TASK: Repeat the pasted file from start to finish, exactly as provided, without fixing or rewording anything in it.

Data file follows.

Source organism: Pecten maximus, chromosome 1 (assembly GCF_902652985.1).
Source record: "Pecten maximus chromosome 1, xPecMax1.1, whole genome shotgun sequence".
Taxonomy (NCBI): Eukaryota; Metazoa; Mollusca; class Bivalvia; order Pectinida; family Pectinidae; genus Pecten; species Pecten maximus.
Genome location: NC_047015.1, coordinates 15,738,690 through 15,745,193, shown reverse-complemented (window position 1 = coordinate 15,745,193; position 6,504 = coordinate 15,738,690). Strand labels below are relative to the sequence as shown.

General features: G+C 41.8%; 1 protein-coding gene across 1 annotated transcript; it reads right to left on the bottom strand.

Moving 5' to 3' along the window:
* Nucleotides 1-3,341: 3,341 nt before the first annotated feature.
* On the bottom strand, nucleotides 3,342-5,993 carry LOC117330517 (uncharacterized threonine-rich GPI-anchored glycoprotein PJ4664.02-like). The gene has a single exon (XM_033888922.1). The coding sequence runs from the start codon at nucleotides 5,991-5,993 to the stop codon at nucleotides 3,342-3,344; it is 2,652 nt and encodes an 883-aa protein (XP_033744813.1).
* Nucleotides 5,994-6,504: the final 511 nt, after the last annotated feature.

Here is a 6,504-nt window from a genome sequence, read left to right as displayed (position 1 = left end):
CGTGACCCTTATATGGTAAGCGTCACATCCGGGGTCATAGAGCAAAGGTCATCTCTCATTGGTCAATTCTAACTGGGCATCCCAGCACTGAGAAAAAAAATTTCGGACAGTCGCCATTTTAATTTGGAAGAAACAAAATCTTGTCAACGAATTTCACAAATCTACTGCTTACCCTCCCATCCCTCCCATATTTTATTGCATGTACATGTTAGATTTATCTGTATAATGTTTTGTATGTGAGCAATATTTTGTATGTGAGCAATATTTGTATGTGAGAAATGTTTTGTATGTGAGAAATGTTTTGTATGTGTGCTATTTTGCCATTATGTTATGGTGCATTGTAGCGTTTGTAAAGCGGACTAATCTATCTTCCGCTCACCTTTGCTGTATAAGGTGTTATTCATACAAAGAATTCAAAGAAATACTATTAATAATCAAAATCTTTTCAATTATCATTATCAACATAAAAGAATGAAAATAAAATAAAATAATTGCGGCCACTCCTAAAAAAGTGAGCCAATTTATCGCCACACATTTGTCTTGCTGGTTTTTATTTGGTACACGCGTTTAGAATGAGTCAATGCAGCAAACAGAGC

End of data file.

Source organism: Pecten maximus, chromosome 1 (assembly GCF_902652985.1).
Source record: "Pecten maximus chromosome 1, xPecMax1.1, whole genome shotgun sequence".
Taxonomy (NCBI): Eukaryota; Metazoa; Mollusca; class Bivalvia; order Pectinida; family Pectinidae; genus Pecten; species Pecten maximus.
Genome location: NC_047015.1, coordinates 15,738,690 through 15,745,193, shown reverse-complemented (window position 1 = coordinate 15,745,193; position 6,504 = coordinate 15,738,690). Strand labels below are relative to the sequence as shown.

General features: G+C 41.8%; 1 protein-coding gene across 1 annotated transcript; it reads right to left on the bottom strand.

Moving 5' to 3' along the window:
* Nucleotides 1-3,341: 3,341 nt before the first annotated feature.
* On the bottom strand, nucleotides 3,342-5,993 carry LOC117330517 (uncharacterized threonine-rich GPI-anchored glycoprotein PJ4664.02-like). The gene has a single exon (XM_033888922.1). The coding sequence runs from the start codon at nucleotides 5,991-5,993 to the stop codon at nucleotides 3,342-3,344; it is 2,652 nt and encodes an 883-aa protein (XP_033744813.1).
* Nucleotides 5,994-6,504: the final 511 nt, after the last annotated feature.

Here is a 6,504-nt window from a genome sequence, read left to right as displayed (position 1 = left end):
CGTGACCCTTATATGGTAAGCGTCACATCCGGGGTCATAGAGCAAAGGTCATCTCTCATTGGTCAATTCTAACTGGGCATCCCAGCACTGAGAAAAAAAATTTCGGACAGTCGCCATTTTAATTTGGAAGAAACAAAATCTTGTCAACGAATTTCACAAATCTACTGCTTACCCTCCCATCCCTCCCATATTTTATTGCATGTACATGTTAGATTTATCTGTATAATGTTTTGTATGTGAGCAATATTTTGTATGTGAGCAATATTTGTATGTGAGAAATGTTTTGTATGTGAGAAATGTTTTGTATGTGTGCTATTTTGCCATTATGTTATGGTGCATTGTAGCGTTTGTAAAGCGGACTAATCTATCTTCCGCTCACCTTTGCTGTATAAGGTGTTATTCATACAAAGAATTCAAAGAAATACTATTAATAATCAAAATCTTTTCAATTATCATTATCAACATAAAAGAATGAAAATAAAATAAAATAATTGCGGCCACTCCTAAAAAAGTGAGCCAATTTATCGCCACACATTTGTCTTGCTGGTTTTTATTTGGTACACGCGTTTAGAATGAGTCAATGCAGCAAACAGAGC